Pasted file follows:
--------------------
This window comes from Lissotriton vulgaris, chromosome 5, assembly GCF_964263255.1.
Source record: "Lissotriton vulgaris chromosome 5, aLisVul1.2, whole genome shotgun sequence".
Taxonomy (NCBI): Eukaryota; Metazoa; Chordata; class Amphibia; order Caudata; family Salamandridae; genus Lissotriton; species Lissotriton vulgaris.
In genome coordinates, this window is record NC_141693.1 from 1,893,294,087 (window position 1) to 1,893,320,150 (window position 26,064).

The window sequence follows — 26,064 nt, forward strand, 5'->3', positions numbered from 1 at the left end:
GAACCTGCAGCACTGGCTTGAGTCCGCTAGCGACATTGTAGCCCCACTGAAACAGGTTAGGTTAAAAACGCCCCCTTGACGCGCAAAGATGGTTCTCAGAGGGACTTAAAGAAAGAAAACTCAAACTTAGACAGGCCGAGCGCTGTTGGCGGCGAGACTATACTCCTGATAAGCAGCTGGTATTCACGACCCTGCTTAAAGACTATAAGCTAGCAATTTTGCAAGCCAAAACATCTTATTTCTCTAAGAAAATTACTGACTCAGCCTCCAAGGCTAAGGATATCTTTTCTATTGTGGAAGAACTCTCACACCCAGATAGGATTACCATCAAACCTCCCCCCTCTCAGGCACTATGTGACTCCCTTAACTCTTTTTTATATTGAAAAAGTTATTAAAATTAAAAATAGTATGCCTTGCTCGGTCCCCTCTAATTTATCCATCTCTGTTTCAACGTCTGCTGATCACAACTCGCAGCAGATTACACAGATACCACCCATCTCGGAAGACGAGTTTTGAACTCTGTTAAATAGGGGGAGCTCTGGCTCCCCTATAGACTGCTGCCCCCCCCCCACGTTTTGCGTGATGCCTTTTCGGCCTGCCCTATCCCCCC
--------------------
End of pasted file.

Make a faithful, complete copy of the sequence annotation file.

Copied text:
This window comes from Lissotriton vulgaris, chromosome 5, assembly GCF_964263255.1.
Source record: "Lissotriton vulgaris chromosome 5, aLisVul1.2, whole genome shotgun sequence".
Taxonomy (NCBI): Eukaryota; Metazoa; Chordata; class Amphibia; order Caudata; family Salamandridae; genus Lissotriton; species Lissotriton vulgaris.
In genome coordinates, this window is record NC_141693.1 from 1,893,294,087 (window position 1) to 1,893,320,150 (window position 26,064).

The window sequence follows — 26,064 nt, forward strand, 5'->3', positions numbered from 1 at the left end:
GAACCTGCAGCACTGGCTTGAGTCCGCTAGCGACATTGTAGCCCCACTGAAACAGGTTAGGTTAAAAACGCCCCCTTGACGCGCAAAGATGGTTCTCAGAGGGACTTAAAGAAAGAAAACTCAAACTTAGACAGGCCGAGCGCTGTTGGCGGCGAGACTATACTCCTGATAAGCAGCTGGTATTCACGACCCTGCTTAAAGACTATAAGCTAGCAATTTTGCAAGCCAAAACATCTTATTTCTCTAAGAAAATTACTGACTCAGCCTCCAAGGCTAAGGATATCTTTTCTATTGTGGAAGAACTCTCACACCCAGATAGGATTACCATCAAACCTCCCCCCTCTCAGGCACTATGTGACTCCCTTAACTCTTTTTTATATTGAAAAAGTTATTAAAATTAAAAATAGTATGCCTTGCTCGGTCCCCTCTAATTTATCCATCTCTGTTTCAACGTCTGCTGATCACAACTCGCAGCAGATTACACAGATACCACCCATCTCGGAAGACGAGTTTTGAACTCTGTTAAATAGGGGGAGCTCTGGCTCCCCTATAGACTGCTGCCCCCCCCCCACGTTTTGCGTGATGCCTTTTCGGCCTGCCCTATCCCCCC